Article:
Record office campaigners call for public support during consultation

The record office at Lowestoft library. Picture: Nick Butcher.

The record office at Lowestoft library. Picture: Nick Butcher. - Credit: Nick Butcher

Campaigners working to save Lowestoft's record office are urging members of the public to make sure their voices are heard at an upcoming public consultation.

Members of the SORO committee. Picture: Bob Collis/SORO.

Members of the SORO committee. Picture: Bob Collis/SORO. - Credit: Archant

The call to arms was issued during the Save Our Record Office Campaign's (SORO) public meeting at Stella Maris Hall, in Gordon Road, last night.

The group was formed after proposals from Suffolk County Council (SCC) emerged to shut the record office and move the existing archives to a new centre in Ipswich called The Hold.

Following a campaign by SORO, SCC subsequently agreed to stage a public consultation on the future of the community asset.

During the meeting SORO chairman Bob Collis said: 'Tonight is all about where we are now and where we are going.

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'We are still here fighting for what we need – the record office is a valuable resource.

'I feel sure with your help we can still get this thing overturned.'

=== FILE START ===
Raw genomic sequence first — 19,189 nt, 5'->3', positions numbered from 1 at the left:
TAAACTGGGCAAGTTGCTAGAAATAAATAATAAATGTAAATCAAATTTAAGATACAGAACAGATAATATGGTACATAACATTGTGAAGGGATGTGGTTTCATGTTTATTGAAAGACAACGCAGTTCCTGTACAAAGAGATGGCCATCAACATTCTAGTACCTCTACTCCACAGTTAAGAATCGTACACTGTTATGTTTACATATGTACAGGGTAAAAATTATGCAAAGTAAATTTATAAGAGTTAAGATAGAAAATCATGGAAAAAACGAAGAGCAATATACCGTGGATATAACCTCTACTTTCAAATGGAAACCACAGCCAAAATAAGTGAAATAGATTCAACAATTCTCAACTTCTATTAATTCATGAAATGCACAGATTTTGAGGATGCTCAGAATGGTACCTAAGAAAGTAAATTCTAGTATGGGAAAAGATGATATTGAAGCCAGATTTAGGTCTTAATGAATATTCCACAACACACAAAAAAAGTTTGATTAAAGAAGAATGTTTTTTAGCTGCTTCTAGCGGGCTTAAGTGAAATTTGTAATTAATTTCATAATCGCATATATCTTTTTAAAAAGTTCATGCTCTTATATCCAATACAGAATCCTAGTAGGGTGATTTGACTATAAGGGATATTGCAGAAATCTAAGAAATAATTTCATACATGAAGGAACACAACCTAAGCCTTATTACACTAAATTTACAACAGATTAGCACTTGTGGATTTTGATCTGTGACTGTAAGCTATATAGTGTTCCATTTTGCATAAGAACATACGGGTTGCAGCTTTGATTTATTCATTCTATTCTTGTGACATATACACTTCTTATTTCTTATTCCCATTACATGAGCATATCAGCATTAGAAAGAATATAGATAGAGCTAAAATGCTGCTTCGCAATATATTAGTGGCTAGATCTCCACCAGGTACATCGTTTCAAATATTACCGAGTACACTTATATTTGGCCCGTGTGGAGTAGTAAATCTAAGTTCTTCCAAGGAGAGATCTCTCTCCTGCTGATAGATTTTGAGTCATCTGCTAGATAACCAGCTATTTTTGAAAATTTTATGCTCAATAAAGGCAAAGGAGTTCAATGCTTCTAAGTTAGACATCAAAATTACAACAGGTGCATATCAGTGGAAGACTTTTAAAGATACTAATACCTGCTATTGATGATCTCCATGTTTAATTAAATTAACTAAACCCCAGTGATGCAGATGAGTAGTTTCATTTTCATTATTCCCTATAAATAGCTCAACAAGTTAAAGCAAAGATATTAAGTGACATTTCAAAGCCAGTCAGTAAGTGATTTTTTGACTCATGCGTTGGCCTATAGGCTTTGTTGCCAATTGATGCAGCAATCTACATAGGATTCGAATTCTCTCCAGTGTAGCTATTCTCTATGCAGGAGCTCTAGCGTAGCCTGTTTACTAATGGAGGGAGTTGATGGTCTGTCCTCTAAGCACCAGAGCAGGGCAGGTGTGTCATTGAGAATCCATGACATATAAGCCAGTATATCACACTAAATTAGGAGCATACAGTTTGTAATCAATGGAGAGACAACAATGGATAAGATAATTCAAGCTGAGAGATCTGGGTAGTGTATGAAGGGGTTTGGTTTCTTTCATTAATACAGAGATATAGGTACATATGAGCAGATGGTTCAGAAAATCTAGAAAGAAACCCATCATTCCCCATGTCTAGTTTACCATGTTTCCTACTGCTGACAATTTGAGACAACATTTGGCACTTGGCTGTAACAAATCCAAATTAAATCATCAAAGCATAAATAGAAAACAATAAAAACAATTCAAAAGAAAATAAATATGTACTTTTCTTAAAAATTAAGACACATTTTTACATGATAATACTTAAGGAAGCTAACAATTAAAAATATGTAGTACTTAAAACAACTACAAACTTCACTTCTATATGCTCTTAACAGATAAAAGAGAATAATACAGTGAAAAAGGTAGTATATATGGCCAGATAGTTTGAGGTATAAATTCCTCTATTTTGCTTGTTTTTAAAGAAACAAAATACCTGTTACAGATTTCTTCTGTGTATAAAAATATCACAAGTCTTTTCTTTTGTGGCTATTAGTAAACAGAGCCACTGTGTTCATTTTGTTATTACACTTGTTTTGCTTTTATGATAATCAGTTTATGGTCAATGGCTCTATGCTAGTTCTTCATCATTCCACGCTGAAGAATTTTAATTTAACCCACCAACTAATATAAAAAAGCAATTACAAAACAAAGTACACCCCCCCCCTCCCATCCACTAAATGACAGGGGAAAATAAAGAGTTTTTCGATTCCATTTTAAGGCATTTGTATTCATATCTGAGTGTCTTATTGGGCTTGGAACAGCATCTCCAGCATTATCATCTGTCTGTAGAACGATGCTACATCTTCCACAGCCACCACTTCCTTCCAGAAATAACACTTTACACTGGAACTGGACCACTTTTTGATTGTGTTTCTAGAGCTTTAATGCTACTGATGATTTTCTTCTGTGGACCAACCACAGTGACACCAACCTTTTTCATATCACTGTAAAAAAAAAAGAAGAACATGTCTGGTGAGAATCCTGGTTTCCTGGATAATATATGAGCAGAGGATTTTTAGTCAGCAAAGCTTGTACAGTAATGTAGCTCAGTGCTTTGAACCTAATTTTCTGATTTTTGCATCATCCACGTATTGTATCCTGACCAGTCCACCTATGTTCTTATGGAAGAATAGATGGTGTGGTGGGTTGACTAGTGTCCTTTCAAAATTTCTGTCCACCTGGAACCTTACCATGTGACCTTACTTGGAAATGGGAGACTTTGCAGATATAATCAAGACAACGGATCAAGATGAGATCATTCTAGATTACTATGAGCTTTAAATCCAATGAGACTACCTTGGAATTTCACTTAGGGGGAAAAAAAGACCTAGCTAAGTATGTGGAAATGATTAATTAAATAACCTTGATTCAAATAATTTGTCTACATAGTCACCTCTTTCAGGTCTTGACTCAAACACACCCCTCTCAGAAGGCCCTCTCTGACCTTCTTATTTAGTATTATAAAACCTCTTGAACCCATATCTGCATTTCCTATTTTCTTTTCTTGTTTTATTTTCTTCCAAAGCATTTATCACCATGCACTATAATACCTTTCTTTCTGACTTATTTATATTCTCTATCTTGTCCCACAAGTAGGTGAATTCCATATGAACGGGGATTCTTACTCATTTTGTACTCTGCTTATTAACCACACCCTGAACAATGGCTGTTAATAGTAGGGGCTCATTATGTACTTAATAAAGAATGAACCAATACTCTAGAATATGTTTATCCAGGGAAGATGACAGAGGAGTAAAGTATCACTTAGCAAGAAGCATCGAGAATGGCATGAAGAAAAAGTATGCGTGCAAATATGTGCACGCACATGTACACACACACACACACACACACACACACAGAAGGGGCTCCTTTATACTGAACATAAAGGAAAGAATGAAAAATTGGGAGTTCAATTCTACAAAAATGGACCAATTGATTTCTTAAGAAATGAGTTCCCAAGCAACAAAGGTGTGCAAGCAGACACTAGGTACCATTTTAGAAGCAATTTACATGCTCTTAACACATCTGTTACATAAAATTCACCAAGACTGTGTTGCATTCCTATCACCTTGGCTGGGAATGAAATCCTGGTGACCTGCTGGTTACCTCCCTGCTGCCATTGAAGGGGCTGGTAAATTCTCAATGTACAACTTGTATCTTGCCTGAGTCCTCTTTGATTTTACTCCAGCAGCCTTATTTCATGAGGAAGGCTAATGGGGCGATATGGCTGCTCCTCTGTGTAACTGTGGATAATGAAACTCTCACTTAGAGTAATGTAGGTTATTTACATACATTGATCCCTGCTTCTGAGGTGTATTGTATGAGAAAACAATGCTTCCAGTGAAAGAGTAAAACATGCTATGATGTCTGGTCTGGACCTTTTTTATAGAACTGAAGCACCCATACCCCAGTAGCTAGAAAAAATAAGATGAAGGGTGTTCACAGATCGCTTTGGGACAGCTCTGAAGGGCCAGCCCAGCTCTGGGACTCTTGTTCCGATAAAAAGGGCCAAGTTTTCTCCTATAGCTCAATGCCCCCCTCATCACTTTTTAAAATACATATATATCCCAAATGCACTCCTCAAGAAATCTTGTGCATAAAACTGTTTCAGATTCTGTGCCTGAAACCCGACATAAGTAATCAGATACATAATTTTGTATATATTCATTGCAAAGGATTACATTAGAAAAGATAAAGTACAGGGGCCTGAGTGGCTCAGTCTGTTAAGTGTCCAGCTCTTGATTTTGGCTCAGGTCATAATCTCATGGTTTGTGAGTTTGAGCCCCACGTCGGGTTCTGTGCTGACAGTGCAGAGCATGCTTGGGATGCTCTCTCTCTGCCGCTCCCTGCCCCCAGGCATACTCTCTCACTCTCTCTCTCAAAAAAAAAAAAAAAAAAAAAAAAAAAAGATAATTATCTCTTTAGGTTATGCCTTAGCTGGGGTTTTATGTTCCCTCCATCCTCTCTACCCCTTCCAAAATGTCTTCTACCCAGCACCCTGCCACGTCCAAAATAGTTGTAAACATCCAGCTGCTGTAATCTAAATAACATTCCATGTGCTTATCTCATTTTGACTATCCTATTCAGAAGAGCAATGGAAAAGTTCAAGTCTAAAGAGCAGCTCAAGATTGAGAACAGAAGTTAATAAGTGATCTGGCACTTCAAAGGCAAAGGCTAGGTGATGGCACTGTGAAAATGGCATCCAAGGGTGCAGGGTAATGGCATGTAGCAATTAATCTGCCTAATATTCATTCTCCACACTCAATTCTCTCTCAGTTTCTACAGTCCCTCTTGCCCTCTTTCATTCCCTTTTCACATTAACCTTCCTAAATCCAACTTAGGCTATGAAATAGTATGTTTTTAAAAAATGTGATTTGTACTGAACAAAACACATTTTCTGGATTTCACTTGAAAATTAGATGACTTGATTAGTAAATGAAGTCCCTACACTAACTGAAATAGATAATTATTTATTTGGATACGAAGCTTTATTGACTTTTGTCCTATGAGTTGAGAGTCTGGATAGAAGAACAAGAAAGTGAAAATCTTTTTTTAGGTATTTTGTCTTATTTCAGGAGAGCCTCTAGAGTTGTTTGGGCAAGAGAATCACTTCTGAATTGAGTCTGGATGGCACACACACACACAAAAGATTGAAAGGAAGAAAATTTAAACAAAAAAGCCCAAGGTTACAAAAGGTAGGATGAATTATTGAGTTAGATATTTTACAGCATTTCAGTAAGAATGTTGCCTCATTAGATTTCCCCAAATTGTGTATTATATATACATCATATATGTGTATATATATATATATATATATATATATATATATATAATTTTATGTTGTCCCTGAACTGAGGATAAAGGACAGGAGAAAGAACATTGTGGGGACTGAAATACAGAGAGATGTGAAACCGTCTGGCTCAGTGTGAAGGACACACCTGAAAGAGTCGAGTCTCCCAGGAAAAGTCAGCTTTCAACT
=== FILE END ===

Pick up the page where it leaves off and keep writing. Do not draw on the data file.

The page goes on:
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Secretary Andy Pearce provided a detailed summation of the campaign so far and said: 'We need a motion to go into the local consultation.'

SORO is keen for as many individuals, businesses and groups from across Lowestoft to speak out about the potential closure when the consultation takes place.

Mr Pearce added: 'Anyone can submit objections.'

Around 30 people attended the meeting; each receiving a leaflet entitled 'Ten Points for the Consultation'.

The leaflet outlines possible issues the public may want to consider when responding to the consultation.

These include the accessibility of the current site; which SORO say is easy to reach by public transport and has nearby parking and cycle racks.

It also states: 'Much of the content of Lowestoft Record Office is unique and distinctive to Waveney and represent the heritage of local communities'.

Treasurer Wendy Brooks said: 'When I first read about the plans to close the record office I just thought this is wrong, yet another thing Lowestoft is about to lose.

'I've always felt there is something very special about Lowestoft. The town has an amazing history and it resides in the record office.'

She added: 'Everyday I get more determined we are going to win.'

A date for the launch of the consultation is yet to be determined by the county council.

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